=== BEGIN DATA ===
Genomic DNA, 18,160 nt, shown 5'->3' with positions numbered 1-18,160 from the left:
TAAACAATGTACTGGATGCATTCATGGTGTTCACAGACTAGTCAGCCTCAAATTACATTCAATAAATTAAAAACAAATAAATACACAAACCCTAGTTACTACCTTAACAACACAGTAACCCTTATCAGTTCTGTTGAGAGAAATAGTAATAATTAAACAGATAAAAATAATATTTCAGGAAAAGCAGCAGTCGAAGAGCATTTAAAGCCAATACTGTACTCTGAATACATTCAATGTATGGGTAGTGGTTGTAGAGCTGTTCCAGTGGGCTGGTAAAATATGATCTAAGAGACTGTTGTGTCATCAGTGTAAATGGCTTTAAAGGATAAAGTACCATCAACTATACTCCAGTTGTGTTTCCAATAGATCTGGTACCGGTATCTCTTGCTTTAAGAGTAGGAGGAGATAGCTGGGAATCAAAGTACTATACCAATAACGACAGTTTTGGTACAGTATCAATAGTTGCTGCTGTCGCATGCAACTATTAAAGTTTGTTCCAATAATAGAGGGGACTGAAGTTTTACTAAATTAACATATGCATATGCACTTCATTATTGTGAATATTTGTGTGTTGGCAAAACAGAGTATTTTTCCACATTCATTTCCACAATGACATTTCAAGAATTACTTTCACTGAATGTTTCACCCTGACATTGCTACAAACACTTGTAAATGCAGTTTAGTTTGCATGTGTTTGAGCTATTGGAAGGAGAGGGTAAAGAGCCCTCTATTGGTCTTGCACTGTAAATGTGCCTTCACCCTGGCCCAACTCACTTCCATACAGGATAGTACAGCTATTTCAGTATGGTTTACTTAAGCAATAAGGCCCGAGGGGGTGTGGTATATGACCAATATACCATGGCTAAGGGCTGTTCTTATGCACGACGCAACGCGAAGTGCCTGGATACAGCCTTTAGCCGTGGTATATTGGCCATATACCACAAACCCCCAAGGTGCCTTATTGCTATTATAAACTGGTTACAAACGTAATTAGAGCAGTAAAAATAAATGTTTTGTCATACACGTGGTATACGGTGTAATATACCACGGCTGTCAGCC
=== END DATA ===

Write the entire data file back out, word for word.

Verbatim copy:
Genomic DNA, 18,160 nt, shown 5'->3' with positions numbered 1-18,160 from the left:
TAAACAATGTACTGGATGCATTCATGGTGTTCACAGACTAGTCAGCCTCAAATTACATTCAATAAATTAAAAACAAATAAATACACAAACCCTAGTTACTACCTTAACAACACAGTAACCCTTATCAGTTCTGTTGAGAGAAATAGTAATAATTAAACAGATAAAAATAATATTTCAGGAAAAGCAGCAGTCGAAGAGCATTTAAAGCCAATACTGTACTCTGAATACATTCAATGTATGGGTAGTGGTTGTAGAGCTGTTCCAGTGGGCTGGTAAAATATGATCTAAGAGACTGTTGTGTCATCAGTGTAAATGGCTTTAAAGGATAAAGTACCATCAACTATACTCCAGTTGTGTTTCCAATAGATCTGGTACCGGTATCTCTTGCTTTAAGAGTAGGAGGAGATAGCTGGGAATCAAAGTACTATACCAATAACGACAGTTTTGGTACAGTATCAATAGTTGCTGCTGTCGCATGCAACTATTAAAGTTTGTTCCAATAATAGAGGGGACTGAAGTTTTACTAAATTAACATATGCATATGCACTTCATTATTGTGAATATTTGTGTGTTGGCAAAACAGAGTATTTTTCCACATTCATTTCCACAATGACATTTCAAGAATTACTTTCACTGAATGTTTCACCCTGACATTGCTACAAACACTTGTAAATGCAGTTTAGTTTGCATGTGTTTGAGCTATTGGAAGGAGAGGGTAAAGAGCCCTCTATTGGTCTTGCACTGTAAATGTGCCTTCACCCTGGCCCAACTCACTTCCATACAGGATAGTACAGCTATTTCAGTATGGTTTACTTAAGCAATAAGGCCCGAGGGGGTGTGGTATATGACCAATATACCATGGCTAAGGGCTGTTCTTATGCACGACGCAACGCGAAGTGCCTGGATACAGCCTTTAGCCGTGGTATATTGGCCATATACCACAAACCCCCAAGGTGCCTTATTGCTATTATAAACTGGTTACAAACGTAATTAGAGCAGTAAAAATAAATGTTTTGTCATACACGTGGTATACGGTGTAATATACCACGGCTGTCAGCC